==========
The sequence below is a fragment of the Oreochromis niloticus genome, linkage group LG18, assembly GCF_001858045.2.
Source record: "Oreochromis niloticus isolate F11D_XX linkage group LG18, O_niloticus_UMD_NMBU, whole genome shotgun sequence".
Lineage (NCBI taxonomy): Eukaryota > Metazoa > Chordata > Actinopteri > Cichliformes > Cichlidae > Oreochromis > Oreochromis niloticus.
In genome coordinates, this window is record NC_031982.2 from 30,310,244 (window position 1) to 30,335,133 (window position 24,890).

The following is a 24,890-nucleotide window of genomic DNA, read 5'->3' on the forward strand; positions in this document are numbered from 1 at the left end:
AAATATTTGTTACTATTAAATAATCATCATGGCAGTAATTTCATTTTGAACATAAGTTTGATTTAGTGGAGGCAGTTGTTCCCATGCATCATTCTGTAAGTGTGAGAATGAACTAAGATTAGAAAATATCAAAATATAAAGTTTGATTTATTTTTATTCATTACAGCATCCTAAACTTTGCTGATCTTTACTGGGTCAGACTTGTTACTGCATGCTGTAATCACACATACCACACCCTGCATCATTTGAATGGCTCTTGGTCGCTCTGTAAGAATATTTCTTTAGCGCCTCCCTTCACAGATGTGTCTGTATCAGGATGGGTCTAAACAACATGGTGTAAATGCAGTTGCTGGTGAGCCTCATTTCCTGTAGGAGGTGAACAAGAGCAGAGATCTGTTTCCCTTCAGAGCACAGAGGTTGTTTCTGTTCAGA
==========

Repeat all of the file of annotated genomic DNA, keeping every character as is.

The sequence below is a fragment of the Oreochromis niloticus genome, linkage group LG18, assembly GCF_001858045.2.
Source record: "Oreochromis niloticus isolate F11D_XX linkage group LG18, O_niloticus_UMD_NMBU, whole genome shotgun sequence".
Lineage (NCBI taxonomy): Eukaryota > Metazoa > Chordata > Actinopteri > Cichliformes > Cichlidae > Oreochromis > Oreochromis niloticus.
In genome coordinates, this window is record NC_031982.2 from 30,310,244 (window position 1) to 30,335,133 (window position 24,890).

The following is a 24,890-nucleotide window of genomic DNA, read 5'->3' on the forward strand; positions in this document are numbered from 1 at the left end:
AAATATTTGTTACTATTAAATAATCATCATGGCAGTAATTTCATTTTGAACATAAGTTTGATTTAGTGGAGGCAGTTGTTCCCATGCATCATTCTGTAAGTGTGAGAATGAACTAAGATTAGAAAATATCAAAATATAAAGTTTGATTTATTTTTATTCATTACAGCATCCTAAACTTTGCTGATCTTTACTGGGTCAGACTTGTTACTGCATGCTGTAATCACACATACCACACCCTGCATCATTTGAATGGCTCTTGGTCGCTCTGTAAGAATATTTCTTTAGCGCCTCCCTTCACAGATGTGTCTGTATCAGGATGGGTCTAAACAACATGGTGTAAATGCAGTTGCTGGTGAGCCTCATTTCCTGTAGGAGGTGAACAAGAGCAGAGATCTGTTTCCCTTCAGAGCACAGAGGTTGTTTCTGTTCAGA